Tagged with photography


Posted January 14th, 2010 at 11:05 am. There are 0 comments.

American Pixels.jpg

Artist Jörg M. Colberg creates images that are compressed with a customized jpeg compression scheme.

ajpegis a new image compression algorithm where the focus is not on making its compression efficient but, rather, on making its result interesting.

ajpeg is intended to go the opposite way: Instead of creating an image artificially with the intent of making it look as photo-realistic as possible, it takes an image captured from life and transforms it into something that looks real and not real at the same time.

the human printer

Posted July 2nd, 2009 at 11:33 am. There are 0 comments.

Print tests « thehumanprinter-1.jpg

thehumanprinter creates CMYK prints of your photos by hand.

Unlike any other printer thehumanprinter creates unique, individual images each time it prints. Following the same process as a digital printer, thehumanprinter generates the printed product by hand. Throughout the printing process thehumanprinter assumes the role of the machine and is therefore controlled and restricted by the process of using CMYK halftones created on the computer.


Francisco Infante-Arana

Posted June 22nd, 2009 at 2:49 pm. There are 0 comments.


Aluminium foil on trees by Francisco Infante-Arana


In a similar vein, Jan Imberi

via Today and Tomorrow

On the Grid

Posted April 30th, 2009 at 7:17 pm. There are 2 comments.



On the Grid is a project documenting the space created by the vast nationwide network of powerlines and the land underneath them. Undeveloped except for the powerlines them selves they carve through the landscape, connected the most rural with the most urban. The shared space, buzzing with the hum of excess electricity, is at times a pristine and beautiful meadow surrounded by forest and others, the uninhabitable tract amongst suburban banality, beautiful in its own right.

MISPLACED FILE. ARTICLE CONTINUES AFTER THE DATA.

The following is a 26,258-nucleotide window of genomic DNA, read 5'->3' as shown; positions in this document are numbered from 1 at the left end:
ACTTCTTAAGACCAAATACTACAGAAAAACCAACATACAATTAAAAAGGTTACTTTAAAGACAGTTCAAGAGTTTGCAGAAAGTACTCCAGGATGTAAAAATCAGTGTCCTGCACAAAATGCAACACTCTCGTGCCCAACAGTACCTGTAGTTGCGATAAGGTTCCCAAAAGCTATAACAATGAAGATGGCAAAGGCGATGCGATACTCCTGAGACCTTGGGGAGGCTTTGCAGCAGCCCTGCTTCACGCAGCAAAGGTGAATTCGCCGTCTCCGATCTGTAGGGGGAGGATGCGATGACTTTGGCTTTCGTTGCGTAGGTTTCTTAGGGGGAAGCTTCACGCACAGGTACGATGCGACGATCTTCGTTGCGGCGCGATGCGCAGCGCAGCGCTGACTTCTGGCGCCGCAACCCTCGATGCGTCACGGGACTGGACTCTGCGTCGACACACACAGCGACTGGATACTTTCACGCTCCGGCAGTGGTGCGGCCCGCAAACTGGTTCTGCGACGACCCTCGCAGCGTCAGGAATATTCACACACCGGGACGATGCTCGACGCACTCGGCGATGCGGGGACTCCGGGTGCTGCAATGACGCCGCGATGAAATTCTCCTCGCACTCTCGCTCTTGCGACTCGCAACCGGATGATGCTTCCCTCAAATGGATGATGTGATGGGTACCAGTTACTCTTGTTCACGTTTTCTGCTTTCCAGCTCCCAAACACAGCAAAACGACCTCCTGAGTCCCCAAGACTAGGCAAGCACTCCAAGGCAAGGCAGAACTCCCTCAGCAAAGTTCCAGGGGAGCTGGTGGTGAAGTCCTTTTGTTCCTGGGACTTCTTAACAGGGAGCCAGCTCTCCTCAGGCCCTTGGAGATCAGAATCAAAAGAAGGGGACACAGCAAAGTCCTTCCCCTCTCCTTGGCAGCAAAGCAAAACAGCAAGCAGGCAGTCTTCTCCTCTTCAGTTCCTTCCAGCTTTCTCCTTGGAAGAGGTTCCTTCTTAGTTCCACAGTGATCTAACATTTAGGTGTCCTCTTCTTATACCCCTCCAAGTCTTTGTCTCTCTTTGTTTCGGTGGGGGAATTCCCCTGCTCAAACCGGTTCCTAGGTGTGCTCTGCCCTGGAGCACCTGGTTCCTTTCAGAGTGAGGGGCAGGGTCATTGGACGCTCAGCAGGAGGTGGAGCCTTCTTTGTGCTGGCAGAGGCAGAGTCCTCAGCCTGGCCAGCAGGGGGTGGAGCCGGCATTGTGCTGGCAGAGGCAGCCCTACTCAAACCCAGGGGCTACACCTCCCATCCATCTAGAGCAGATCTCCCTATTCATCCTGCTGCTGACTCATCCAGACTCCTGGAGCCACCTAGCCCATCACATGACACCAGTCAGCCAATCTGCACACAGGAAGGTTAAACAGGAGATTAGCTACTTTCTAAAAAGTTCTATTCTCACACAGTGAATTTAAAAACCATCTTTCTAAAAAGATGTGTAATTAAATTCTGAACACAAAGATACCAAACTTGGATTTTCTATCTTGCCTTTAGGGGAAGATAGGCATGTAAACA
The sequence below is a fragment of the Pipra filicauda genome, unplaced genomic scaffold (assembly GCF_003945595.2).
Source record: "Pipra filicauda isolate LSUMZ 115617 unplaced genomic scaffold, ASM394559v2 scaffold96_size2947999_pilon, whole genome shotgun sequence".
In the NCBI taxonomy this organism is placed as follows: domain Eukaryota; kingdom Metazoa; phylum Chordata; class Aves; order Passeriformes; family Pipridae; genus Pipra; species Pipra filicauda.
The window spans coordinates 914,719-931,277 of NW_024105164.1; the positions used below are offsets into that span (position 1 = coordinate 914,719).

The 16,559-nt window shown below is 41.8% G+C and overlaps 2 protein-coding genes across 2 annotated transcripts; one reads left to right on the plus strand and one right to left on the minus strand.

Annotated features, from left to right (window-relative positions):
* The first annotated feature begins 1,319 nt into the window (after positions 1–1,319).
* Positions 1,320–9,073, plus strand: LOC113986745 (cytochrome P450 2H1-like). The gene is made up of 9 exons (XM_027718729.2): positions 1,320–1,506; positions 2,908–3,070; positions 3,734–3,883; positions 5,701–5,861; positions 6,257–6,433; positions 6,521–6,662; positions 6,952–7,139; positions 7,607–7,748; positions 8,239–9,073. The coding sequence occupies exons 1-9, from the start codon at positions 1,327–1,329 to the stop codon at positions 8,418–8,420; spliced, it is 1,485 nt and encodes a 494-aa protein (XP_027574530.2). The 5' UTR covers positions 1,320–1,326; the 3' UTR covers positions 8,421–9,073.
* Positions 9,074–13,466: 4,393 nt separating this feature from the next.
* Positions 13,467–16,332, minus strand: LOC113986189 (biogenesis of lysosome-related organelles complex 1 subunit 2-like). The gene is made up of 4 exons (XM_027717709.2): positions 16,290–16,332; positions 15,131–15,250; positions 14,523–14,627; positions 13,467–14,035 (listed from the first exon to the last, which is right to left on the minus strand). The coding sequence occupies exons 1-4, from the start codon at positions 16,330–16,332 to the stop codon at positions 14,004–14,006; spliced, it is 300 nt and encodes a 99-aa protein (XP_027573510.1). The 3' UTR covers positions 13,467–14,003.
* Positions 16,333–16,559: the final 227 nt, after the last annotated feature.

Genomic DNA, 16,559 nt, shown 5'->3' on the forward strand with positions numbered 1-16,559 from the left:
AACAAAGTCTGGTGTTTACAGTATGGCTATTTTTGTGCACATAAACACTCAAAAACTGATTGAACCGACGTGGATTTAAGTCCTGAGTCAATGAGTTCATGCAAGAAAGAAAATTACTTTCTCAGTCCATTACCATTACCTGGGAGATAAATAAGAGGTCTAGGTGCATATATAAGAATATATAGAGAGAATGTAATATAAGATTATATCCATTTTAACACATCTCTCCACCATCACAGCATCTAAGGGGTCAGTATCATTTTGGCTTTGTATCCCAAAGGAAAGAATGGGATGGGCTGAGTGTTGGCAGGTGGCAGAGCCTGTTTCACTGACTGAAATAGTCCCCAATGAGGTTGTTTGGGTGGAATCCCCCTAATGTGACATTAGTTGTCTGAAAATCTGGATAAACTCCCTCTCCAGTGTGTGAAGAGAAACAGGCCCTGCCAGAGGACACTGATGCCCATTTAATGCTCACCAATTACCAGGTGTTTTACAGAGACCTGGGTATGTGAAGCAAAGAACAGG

On the Grid, a project by Adam Ryder and Brian Rosa, explores the landscape immediately surrounding high-tension electric transmission lines in Rhode Island. Starting near the Ocean State Power facility in Burnllville, Ryder and Rosa spent several days walking along various sites of this arterial infrastructure. Sites were chosen though surveying publicly available aerial photographs and land use maps, and all photos were geotagged with handheld GPS units. In combining the rigid technical process of digital mapping with the subjective practice of landscape photography, this project explores the state as a collection of differentiated spaces that, though seemingly isolated, are networked.

The resulting photographs showcase the topographical diversity surrounding these structures, whose own narrow terrain remains virtually unchanged throughout their straight, incisive paths. The path of the power lines functions as a rural to urban transect, cutting through farmland and commercial parks, cul-de-sacs and strip malls, used car lots and interstate highways.

As human intervention in the natural landscape sprawls to the most remote areas of the state, our lived space becomes increasingly regulated and our encounters with equivocal territories are especially rare. In more urbanized areas, we lose our relation to places which seem to exist unto themselves, where one can feel alone and unhindered. The ambiguity of the land occupied by high-tension power offers the possibility of experience outside of regulation. Despite being part of an infrastructure that is highly regulated and bureaucratized, the physical space inhabited by these power lines remains easily accessible though its sheer ubiquity. Thus, paradoxically, the realm of power lines seems to exist not only outside of regulation, but also outside of the normative properties of the native landscape. Whereas an area half of a mile away from a high tension line may be densely wooded, the space occupied by the wires will be clear-cut, devoid of trees and exhibiting, at most, low shrubbery and grass. The uniformity of this narrow swath as it cuts through the landscape reveals as much about its own spatial utility as it does of the landscape it bifurcates across the state (and beyond). It is this topographical sameness that makes the power lines amazing sites of contrast against both development and the natural landscape.